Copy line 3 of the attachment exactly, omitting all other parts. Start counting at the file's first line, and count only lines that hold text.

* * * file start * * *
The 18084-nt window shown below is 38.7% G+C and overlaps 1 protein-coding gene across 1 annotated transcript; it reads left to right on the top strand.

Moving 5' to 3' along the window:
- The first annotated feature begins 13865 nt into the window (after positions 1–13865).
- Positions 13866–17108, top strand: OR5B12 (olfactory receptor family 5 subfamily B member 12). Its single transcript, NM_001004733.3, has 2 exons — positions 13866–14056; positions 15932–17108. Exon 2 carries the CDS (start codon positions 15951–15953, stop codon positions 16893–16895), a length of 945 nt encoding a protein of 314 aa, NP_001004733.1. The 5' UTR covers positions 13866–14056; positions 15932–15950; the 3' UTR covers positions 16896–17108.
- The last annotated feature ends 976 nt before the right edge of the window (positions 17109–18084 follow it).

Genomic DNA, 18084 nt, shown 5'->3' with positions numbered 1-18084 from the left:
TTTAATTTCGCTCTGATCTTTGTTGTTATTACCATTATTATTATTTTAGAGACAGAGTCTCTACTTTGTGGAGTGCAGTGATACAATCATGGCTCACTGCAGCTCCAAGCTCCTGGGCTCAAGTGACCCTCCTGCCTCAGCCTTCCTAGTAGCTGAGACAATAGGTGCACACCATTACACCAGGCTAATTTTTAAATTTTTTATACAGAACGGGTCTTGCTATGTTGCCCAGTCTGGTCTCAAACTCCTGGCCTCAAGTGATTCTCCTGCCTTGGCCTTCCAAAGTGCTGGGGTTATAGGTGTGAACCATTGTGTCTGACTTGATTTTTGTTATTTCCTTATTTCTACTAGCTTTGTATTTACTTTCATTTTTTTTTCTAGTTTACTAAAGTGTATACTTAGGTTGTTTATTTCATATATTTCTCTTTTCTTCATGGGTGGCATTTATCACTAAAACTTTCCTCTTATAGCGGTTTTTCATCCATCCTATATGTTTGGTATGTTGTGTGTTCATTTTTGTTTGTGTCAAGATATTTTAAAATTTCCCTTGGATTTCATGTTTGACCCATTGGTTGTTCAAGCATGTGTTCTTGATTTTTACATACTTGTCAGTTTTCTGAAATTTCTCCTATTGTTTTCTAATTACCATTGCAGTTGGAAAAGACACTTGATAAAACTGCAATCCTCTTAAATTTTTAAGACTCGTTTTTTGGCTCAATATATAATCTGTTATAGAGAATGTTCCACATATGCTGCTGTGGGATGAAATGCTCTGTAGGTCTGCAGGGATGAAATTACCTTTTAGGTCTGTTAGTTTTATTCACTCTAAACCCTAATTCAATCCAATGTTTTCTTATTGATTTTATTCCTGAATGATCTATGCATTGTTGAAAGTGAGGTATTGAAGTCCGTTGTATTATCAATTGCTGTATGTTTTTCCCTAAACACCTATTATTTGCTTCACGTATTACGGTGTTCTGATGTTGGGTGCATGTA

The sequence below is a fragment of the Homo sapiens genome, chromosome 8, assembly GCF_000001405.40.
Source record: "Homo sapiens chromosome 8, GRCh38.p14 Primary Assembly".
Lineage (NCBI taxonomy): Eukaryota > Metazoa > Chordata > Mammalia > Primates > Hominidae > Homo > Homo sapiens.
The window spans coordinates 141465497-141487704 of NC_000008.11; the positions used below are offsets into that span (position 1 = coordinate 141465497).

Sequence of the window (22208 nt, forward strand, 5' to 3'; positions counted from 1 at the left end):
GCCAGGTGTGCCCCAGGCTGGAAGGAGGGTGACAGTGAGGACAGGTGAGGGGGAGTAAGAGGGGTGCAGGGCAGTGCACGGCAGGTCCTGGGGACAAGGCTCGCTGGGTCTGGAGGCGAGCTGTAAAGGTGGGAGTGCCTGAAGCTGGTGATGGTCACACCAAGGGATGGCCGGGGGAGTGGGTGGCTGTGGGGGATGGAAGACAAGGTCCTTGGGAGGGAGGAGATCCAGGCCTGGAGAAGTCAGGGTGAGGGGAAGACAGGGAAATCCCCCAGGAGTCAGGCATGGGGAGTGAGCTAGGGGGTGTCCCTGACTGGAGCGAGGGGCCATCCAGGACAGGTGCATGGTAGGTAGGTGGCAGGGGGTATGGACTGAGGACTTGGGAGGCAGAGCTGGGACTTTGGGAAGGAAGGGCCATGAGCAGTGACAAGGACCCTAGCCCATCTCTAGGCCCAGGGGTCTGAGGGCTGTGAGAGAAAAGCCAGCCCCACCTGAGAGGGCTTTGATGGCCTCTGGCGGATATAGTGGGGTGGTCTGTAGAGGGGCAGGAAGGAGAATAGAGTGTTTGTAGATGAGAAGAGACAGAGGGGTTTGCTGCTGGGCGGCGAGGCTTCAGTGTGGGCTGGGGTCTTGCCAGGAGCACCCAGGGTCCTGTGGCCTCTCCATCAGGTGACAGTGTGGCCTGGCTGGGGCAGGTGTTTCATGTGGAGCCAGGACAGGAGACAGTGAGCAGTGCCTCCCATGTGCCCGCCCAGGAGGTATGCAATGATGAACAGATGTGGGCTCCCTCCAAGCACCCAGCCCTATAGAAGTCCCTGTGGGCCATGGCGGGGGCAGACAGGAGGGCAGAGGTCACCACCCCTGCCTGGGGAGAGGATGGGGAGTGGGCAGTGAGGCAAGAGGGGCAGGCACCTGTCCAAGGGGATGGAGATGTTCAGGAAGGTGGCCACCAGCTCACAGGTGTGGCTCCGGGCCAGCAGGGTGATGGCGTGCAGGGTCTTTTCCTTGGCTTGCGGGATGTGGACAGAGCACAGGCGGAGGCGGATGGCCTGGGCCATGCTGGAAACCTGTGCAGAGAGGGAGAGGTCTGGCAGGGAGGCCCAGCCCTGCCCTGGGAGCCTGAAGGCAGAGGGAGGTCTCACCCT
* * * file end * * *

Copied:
- The first annotated feature begins 13865 nt into the window (after positions 1–13865).